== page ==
Bullying is never an acceptable form of behavior. This is especially true when it is used as a means of expressing anger. The key to eliminating this negative form of expression, however, is to realize that blaming others solves nothing. To place blame completely on others is to avoid taking any responsibility ourselves, which can be a toxic pattern. In any social interaction, we play a part in the give and take. By ignoring our involvement we are placing ourselves above others and ignoring our part in our own emotional response. This doesn’t help us nor does it help anyone who may consequently become a target for our misplaced emotions.

2. Anger as Panic

I’m sure we all appreciate when things go according to plan. After all, it’s nice to have some stability in our lives, especially with all of the unpredictability life can deal us. Unfortunately, plans don’t always work out, and when they don’t, we must learn to reconfigure ourselves and move on. If not, we may find ourselves responding aggressively to such deviations. When something goes wrong or not as expected, we can’t allow ourselves to fall into a panic. This may be easier said than done, but panicking can essentially our emotions to take control of us rather than the other way around. When we panic, we might react in a way that is excessively hostile or irritable. In essence, we “snap”. Once again, this form of expression lacks any productivity or resolution. In what way do we benefit from snapping? How does this solve our problem? In short, it doesn’t.

There are better ways to manage anger than allowing it to spiral into a burst of aggression. Instead, we can step back and evaluate our situation. Taking deep breaths and counting to ten can be a good way of grounding ourselves and calming ourselves down so that we can better assess what’s happening. By doing this, we have a better chance of coming up with a better plan, or an answer, rather than simply resorting to panic and distress.

3. Anger as Explosive

No one enjoys feeling like they’ve let anyone down. Unfortunately, however, for some of us this may translate to going to great lengths to avoid conflict, even if we are continually  compromising ourselves in the process. That being said, everyone has their limits. We cannot realistically expect that our problems will go away if we simply ignore them or pretend they don’t exist. Similarly, we cannot expect our feelings of dissatisfaction or anger to vanish just because we aren’t addressing them. In fact, the opposite is true. The negative feelings we are choosing to avoid are instead festering in our subconscious, waiting for the moment when we can no longer feasibly bottle up our feelings anymore.

The result? We explode. Think of it like steam building up inside a small container until it can no longer do so and needs to be released. We can’t possibly hope to please everyone, and neglecting our own emotional and mental health helps no one. Leaving our anger to build up until it releases itself in one burst of hostility can lead to strong feelings of guilt afterwards once we realize what has happened. In our quest to avoid hurting others by bottling up our feelings we may end up hurting them more once our anger eventually does manifest itself. The solution to this is to address our anger as we feel it by recognizing why we’re angry. Once we establish the source of our anger, we can better address it in a constructive means, rather than lashing out.

By following these key tips, we can better learn how to control our anger and express it in a way that is healthy rather than destructive. If you are working on living a life with less anger and frustration, call us. We can help.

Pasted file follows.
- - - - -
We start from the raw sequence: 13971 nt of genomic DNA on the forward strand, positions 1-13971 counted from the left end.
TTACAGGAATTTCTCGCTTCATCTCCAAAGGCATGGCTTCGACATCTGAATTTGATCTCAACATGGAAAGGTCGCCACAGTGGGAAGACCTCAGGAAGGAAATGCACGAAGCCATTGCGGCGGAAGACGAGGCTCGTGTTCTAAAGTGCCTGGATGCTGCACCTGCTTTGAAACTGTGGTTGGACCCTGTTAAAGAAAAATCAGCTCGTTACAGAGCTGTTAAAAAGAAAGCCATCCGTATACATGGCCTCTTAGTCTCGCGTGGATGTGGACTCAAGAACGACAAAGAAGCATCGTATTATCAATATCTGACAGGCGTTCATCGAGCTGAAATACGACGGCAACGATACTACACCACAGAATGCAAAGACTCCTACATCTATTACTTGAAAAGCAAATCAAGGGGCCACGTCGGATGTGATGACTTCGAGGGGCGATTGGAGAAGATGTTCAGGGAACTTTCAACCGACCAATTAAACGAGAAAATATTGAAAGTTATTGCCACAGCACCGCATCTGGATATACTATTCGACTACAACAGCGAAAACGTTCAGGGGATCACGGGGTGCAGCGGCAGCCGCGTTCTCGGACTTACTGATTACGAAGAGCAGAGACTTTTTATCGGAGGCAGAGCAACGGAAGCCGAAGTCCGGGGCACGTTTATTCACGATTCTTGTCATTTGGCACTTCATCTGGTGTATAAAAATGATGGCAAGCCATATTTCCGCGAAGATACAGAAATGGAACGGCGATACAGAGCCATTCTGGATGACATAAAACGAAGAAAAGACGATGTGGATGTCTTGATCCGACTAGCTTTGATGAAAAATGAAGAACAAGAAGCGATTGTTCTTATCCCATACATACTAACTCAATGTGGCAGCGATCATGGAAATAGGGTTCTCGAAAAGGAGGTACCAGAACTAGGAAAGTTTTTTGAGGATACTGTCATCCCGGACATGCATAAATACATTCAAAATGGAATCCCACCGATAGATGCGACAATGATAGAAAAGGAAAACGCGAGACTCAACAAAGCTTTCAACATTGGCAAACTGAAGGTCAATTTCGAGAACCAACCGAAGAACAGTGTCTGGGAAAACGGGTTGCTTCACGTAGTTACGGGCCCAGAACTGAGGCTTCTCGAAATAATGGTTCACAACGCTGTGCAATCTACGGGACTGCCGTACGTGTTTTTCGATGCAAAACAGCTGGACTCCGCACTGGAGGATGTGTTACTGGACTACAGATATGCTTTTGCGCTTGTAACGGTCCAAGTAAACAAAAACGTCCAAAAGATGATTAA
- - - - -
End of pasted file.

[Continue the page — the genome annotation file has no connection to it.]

Understanding Personality Disorders

According to the National Institute of Mental Health, or NIMH, it is estimated that around 9.1% of the U.S. adult  population have been diagnosed with some kind of personality disorder within the past 12 months. This amounts to a total of approximately 29.3 million people. The exact rates of prevalence for the severity of these personality disorders is unknown, as is whether or not they persist for  the entirety of the individual’s lifetime. Furthermore, there is no currently reported average age of onset, making predicting whether or not one’s age is a contributing factor to the likelihood of developing a personality disorder difficult, to say the least.

What is known, however, is that of the estimated 29.3 million people diagnosed with some form of personality disorder, 39% seek treatment. But even then, NIMH reports that “ Even though the majority of cases were seen by a psychiatrist or other mental health professional, respondents were more likely to receive treatment from general medical providers than mental health specialists.” This statistic is especially worrisome considering the fact that personality disorders rarely occur alone. In fact, researchers have found that “people with personality disorders are very likely to have co-occurring major mental disorders, including anxiety disorders (e.g., panic disorder, post-traumatic stress disorder), mood disorders (e.g., depression, bipolar disorder), impulse control disorders (e.g., attention deficit hyperactivity disorder), and substance abuse or dependence.”

Personality Disorder Defined

But what exactly is a personality disorder? The study of human personalities have been a topic of interest since ancient Greece. Greek philosophers created a number of personality “types” within which individuals could be classified. It wasn’t long after that Greek physician Hippocrates declared that our personalities could be categorized into one of four temperaments: sanguine, choleric, melancholic, and phlegmatic, which are derived from one of four kinds of fluids found in the body. Thus, an individual found to embody one temperament more than the other was believed to have a kind of chemical imbalance that needed to be rectified.

Such beliefs and methods of categorization acted as the foundation for what later became modern psychological theories. These days, the Diagnostic and Statistical Manual of Mental Disorders is considered by many in the medical community to be the definitive volume of existing mental and personality disorders. In it, a personality disorder is described as being something that can be diagnosed if there are noticeable impairments in the self and how we function interpersonally, in addition to one or more pathological personality traits. Oxford psychiatrist  Dr. Neel Burton explains that these features must also be “(1) relatively stable across time and consistent across situations, (2) not better understood as normative for the individual’s developmental stage or socio-cultural environment, and (3) not solely due to the direct effects of a substance or general medical condition.”